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Project Management Roots

Some point to marvelous and ancient examples such as Solomon’s Temple, the Great Wall of China, the Pyramids of Giza, Stonehenge, Petra, the Taj Mahal, or Machu Picchu as the birthplaces of project management (and rightfully so), but the generally accepted beginning of the modern day discipline and practice of project management is the Manhattan Project. This ambitious and uncertain project—which produced the first atomic bomb in the 1940s—violated some of today’s project management tenets, but the principles of organization, planning, control, and direction were certainly present and have strongly influenced standard practices for managing projects since then.

To bring some perspective to the first modern project manager Lieutenant General Leslie Groves’ challenges, in addition to producing the world’s first atomic bomb, he also created (in approximately two years) an industrial base that exceeded America’s entire automobile production capability. It was no small project.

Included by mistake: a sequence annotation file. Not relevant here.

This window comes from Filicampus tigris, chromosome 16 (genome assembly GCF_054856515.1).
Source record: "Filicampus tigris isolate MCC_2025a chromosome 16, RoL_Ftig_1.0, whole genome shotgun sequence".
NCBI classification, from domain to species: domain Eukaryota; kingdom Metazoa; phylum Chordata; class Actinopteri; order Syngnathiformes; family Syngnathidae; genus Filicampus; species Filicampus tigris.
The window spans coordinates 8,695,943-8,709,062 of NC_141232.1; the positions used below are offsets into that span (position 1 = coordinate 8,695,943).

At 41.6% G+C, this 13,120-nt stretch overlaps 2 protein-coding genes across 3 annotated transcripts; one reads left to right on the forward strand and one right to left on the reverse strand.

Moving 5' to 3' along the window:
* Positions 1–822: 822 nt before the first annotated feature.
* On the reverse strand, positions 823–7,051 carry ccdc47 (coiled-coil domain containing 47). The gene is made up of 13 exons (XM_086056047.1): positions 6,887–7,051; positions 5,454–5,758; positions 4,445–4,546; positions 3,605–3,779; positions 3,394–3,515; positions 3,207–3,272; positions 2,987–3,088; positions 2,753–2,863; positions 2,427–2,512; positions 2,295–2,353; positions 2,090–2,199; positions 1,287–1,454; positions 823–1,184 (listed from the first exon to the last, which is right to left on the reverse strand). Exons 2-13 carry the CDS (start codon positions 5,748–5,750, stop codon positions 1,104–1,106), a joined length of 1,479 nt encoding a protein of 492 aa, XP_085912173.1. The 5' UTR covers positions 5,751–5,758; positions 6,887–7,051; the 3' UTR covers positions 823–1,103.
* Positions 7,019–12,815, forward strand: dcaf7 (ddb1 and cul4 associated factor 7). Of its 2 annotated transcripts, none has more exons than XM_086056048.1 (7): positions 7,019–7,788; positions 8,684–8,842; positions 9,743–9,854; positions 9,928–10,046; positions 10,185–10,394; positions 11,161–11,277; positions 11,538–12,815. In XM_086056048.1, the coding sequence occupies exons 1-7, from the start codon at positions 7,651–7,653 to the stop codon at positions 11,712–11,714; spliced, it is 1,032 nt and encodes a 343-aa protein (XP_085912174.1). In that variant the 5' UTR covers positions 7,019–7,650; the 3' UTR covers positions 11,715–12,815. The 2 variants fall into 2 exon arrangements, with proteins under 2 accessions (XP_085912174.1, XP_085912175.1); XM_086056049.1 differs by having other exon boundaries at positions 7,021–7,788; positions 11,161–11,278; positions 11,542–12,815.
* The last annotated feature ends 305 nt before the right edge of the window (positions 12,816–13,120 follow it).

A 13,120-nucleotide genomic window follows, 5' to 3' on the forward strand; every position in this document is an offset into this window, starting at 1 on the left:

Scientists and engineers at the time were dealing with theory only in many cases—even down to the amount of fissionable material needed to produce a bomb. Due to a lack of practical or proven knowledge, General Groves compared his position to that of a caterer “...who is told he must be prepared to serve anywhere between ten and a thousand guests.”

The discipline of project management enjoyed a long infancy. It was only in the 1970s when the phased approach became standard practice. The Project Management Institute was created in 1969 and contributed immeasurably to the maturing of project management, as did the U.S. Department of Defense (DoD) and NASA procurement approaches on large programs.

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